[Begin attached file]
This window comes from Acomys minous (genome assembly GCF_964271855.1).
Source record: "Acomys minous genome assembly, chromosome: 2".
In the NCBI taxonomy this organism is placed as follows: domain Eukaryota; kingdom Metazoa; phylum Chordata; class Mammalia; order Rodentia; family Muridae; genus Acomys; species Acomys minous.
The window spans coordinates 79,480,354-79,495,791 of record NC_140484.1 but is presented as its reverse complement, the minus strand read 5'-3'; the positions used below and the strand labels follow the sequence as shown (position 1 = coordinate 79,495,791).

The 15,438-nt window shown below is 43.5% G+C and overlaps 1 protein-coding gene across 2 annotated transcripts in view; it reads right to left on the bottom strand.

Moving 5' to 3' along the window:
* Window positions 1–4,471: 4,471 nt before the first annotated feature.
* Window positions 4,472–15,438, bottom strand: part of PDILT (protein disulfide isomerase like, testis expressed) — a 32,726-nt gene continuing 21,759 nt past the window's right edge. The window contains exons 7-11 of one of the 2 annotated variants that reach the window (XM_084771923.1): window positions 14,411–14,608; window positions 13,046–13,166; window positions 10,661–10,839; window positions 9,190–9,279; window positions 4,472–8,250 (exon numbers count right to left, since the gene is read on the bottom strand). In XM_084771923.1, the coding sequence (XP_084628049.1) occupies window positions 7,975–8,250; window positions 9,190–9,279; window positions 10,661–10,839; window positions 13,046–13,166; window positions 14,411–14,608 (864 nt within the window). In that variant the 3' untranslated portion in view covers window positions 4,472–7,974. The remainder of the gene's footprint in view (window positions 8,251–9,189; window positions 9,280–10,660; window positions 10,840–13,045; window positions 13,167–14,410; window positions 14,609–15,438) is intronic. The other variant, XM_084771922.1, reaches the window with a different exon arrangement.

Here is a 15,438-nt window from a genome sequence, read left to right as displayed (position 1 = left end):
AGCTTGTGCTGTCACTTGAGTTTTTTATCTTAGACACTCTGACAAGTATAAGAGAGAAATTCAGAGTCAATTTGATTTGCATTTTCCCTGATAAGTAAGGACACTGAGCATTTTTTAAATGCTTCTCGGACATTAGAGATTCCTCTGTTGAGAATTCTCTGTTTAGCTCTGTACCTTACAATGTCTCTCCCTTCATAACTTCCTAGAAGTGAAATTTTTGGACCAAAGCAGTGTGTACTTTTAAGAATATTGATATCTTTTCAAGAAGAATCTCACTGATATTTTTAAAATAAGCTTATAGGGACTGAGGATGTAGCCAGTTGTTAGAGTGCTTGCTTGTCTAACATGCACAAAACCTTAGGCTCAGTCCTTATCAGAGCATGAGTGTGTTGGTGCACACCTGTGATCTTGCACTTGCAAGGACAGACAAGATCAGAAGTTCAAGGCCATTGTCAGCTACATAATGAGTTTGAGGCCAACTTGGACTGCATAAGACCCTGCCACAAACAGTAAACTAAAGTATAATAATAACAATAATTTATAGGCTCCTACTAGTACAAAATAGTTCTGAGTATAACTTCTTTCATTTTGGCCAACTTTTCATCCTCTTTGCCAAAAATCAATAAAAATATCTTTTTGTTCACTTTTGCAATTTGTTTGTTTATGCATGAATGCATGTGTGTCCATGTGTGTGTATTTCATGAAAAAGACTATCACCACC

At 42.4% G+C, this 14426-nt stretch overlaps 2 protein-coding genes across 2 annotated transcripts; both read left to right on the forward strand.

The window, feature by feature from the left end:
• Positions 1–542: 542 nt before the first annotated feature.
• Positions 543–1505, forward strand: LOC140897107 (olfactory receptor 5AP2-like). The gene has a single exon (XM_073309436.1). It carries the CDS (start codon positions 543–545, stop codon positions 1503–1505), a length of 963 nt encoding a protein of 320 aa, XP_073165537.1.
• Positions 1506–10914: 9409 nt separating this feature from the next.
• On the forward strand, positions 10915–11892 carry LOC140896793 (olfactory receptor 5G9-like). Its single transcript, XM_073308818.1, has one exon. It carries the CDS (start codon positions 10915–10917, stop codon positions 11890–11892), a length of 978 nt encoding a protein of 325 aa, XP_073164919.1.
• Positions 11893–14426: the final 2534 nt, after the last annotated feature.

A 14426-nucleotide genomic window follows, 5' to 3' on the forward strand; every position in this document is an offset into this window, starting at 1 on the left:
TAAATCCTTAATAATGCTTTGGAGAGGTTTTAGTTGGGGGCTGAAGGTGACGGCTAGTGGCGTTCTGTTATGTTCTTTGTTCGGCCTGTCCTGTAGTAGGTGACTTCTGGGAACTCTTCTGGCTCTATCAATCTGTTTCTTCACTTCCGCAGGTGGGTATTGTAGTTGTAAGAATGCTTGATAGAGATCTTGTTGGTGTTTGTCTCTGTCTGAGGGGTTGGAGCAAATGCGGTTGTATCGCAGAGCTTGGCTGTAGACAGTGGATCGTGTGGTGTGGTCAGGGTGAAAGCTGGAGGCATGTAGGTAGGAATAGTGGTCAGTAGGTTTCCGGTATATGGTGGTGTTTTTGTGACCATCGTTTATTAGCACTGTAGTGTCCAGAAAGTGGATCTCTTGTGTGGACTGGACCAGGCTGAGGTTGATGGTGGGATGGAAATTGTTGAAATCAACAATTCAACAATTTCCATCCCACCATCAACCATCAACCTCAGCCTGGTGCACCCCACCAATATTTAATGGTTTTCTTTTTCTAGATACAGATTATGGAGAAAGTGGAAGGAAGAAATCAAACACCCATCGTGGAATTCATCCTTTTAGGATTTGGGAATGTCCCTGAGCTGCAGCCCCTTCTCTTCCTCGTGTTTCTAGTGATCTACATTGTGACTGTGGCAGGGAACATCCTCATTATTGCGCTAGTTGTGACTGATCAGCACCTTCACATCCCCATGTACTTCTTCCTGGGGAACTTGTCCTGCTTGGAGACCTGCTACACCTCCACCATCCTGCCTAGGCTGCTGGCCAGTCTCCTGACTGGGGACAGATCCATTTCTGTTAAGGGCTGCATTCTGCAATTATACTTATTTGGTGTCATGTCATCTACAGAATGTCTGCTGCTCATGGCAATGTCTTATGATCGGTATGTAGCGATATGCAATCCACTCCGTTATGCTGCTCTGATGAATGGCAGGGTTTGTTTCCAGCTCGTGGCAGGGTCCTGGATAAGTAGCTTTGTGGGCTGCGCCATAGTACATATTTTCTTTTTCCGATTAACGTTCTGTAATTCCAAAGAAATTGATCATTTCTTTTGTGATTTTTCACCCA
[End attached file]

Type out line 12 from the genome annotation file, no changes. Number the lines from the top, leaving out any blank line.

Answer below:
The window, feature by feature from the left end: